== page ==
When gangster Billy the Beaut (Dominic West) arrives at the home of the crime lord he serves under, he is bristling, with one thing on his mind: to pull off the lucrative drugs deal he has been planning independently, and do it tonight. He goes up to see the gangster boss and they have a conversation that turns from polite to edgy in a matter of seconds, though they do reach some kind of agreement and Billy is invited to stay for the dinner being held downstairs, but he wants to get away. Fortunate for him, because once the first course has been served the guests are paid a visit from a powerful vigilante known as The Punisher (Ray Stevenson)...
This was the third attempt to craft a successful movie from the Marvel comic book hero, and if anything it received the worst reviews of any of them, yet after a while it transpired that Punisher: War Zone was gaining quite the following among those who relished no-nonsense action and a harking back to the eighties, the heyday of such things, in its style. If there was one aspect that director Lexi Alexander understood, it was that the action movies of twenty years before and more were the counterpart to that other easy-to-make genre of the time, the slasher movie.
Therefore where in a slasher horror the invention that went into killing off characters was the design of the villain, in an action effort it was the hero who went out of his way to bump off as many people as possible, only he was on the side of right. So it is here, with The Punisher coming up with a variety of novel ways to snuff out not-so innocent lives, but oops, what's this, it's the unwelcome sight of moral ambiguity arising when early on he deliberately murders who he thinks is a criminal, yet then discovers he was an F.B.I. agent. This means ladeling on the self doubt for our hero, as if he was not morose enough.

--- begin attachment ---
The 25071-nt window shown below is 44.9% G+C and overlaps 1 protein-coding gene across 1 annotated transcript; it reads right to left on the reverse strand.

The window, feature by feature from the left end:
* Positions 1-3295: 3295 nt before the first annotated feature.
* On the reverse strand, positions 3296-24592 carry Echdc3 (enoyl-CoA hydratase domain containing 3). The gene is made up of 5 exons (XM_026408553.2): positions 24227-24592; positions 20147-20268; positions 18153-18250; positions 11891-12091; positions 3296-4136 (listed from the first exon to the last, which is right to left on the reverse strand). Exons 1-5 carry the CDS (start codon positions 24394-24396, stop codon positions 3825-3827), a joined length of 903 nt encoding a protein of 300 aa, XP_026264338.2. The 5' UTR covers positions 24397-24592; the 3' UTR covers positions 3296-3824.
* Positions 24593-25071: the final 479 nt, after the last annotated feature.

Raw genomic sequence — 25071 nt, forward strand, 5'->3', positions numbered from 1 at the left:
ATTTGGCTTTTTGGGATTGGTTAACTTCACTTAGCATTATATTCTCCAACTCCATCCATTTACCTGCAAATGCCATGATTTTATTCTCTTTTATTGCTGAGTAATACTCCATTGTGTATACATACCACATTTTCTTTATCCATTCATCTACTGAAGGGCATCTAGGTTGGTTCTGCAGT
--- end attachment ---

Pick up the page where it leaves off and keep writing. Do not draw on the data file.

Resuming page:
Alexander apparently enjoys working with British actors, because here she cast three of them, all with appropriately vivid screen presences, to take the main roles. Along with Stevenson and West, there is Colin Salmon as Budiansky, the agent hunting down the vigilante, and throwing a sop to those who might object to the film's otherwise full-blooded embrace of taking the law into your own hands. Yet at least there's the notion that if you do decide to start doing that you will eventually commit some soul-destroying act, and Stevenson gets a little too good at gazing despondently into the middle distance as he contemplates that he might not be welcomed in heaven thanks to his violent ways.
Despite this inclusion of a religious angle, the film knows its audience and there are still plenty of sequences where The Punisher fires off about a thousand bullets or breaks a few dozen necks or flings a considerable handful of bad guys off the top of buildings. He even blows up a parkour proponent mid-leap with a guided missile, for an "are you sure you're taking this seriously?" moment. As for Billy, he is dropped into a glass recycling crusher which he survives to become the popular comic book villain Jigsaw, and with his brother Loony Bin Jim (Doug Hutchison) to encourage him, he plots to take his revenge: there's barely a character here who isn't hitting the vengeance trail. As for the ladies, Julie Benz plays the undercover agent's widow, but she and her daughter are simply around to be saved as the testosterone levels are too high for any femininity to flourish. This may have been lead-footed as a thriller, but for a Punisher movie it wasn't bad at all considering its previous screen incarnations. Music by Michael Wandmacher.